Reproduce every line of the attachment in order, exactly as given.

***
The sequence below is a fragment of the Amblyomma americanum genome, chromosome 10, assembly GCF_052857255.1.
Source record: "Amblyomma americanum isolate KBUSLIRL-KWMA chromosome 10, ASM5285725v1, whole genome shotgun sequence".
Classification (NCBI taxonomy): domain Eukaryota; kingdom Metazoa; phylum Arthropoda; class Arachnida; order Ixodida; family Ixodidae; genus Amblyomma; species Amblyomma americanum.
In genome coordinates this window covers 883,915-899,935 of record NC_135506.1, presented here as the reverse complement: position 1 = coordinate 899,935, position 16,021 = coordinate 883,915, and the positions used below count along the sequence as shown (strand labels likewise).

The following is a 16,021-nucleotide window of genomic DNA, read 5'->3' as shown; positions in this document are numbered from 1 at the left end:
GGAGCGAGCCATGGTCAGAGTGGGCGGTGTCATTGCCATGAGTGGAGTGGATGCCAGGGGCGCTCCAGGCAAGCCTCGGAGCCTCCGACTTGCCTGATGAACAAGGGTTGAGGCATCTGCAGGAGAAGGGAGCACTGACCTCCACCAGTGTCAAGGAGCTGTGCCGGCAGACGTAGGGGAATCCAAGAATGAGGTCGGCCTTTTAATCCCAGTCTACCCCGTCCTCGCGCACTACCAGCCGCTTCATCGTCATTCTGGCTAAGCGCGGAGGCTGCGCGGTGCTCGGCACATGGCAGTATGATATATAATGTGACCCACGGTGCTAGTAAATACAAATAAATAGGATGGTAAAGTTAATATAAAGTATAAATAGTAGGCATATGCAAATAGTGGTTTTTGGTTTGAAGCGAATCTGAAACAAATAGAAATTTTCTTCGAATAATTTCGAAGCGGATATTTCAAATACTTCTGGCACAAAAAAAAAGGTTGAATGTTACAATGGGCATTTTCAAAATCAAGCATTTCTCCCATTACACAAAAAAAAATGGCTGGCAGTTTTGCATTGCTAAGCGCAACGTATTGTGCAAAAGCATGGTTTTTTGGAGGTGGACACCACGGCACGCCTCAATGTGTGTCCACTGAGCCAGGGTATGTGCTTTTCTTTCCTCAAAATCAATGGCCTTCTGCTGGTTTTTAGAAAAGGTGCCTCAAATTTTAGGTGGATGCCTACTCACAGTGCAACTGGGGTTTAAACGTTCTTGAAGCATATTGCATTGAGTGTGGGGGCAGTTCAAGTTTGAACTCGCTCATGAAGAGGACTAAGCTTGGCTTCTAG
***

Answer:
The sequence below is a fragment of the Amblyomma americanum genome, chromosome 10, assembly GCF_052857255.1.
Source record: "Amblyomma americanum isolate KBUSLIRL-KWMA chromosome 10, ASM5285725v1, whole genome shotgun sequence".
Classification (NCBI taxonomy): domain Eukaryota; kingdom Metazoa; phylum Arthropoda; class Arachnida; order Ixodida; family Ixodidae; genus Amblyomma; species Amblyomma americanum.
In genome coordinates this window covers 883,915-899,935 of record NC_135506.1, presented here as the reverse complement: position 1 = coordinate 899,935, position 16,021 = coordinate 883,915, and the positions used below count along the sequence as shown (strand labels likewise).

The following is a 16,021-nucleotide window of genomic DNA, read 5'->3' as shown; positions in this document are numbered from 1 at the left end:
GGAGCGAGCCATGGTCAGAGTGGGCGGTGTCATTGCCATGAGTGGAGTGGATGCCAGGGGCGCTCCAGGCAAGCCTCGGAGCCTCCGACTTGCCTGATGAACAAGGGTTGAGGCATCTGCAGGAGAAGGGAGCACTGACCTCCACCAGTGTCAAGGAGCTGTGCCGGCAGACGTAGGGGAATCCAAGAATGAGGTCGGCCTTTTAATCCCAGTCTACCCCGTCCTCGCGCACTACCAGCCGCTTCATCGTCATTCTGGCTAAGCGCGGAGGCTGCGCGGTGCTCGGCACATGGCAGTATGATATATAATGTGACCCACGGTGCTAGTAAATACAAATAAATAGGATGGTAAAGTTAATATAAAGTATAAATAGTAGGCATATGCAAATAGTGGTTTTTGGTTTGAAGCGAATCTGAAACAAATAGAAATTTTCTTCGAATAATTTCGAAGCGGATATTTCAAATACTTCTGGCACAAAAAAAAAGGTTGAATGTTACAATGGGCATTTTCAAAATCAAGCATTTCTCCCATTACACAAAAAAAAATGGCTGGCAGTTTTGCATTGCTAAGCGCAACGTATTGTGCAAAAGCATGGTTTTTTGGAGGTGGACACCACGGCACGCCTCAATGTGTGTCCACTGAGCCAGGGTATGTGCTTTTCTTTCCTCAAAATCAATGGCCTTCTGCTGGTTTTTAGAAAAGGTGCCTCAAATTTTAGGTGGATGCCTACTCACAGTGCAACTGGGGTTTAAACGTTCTTGAAGCATATTGCATTGAGTGTGGGGGCAGTTCAAGTTTGAACTCGCTCATGAAGAGGACTAAGCTTGGCTTCTAG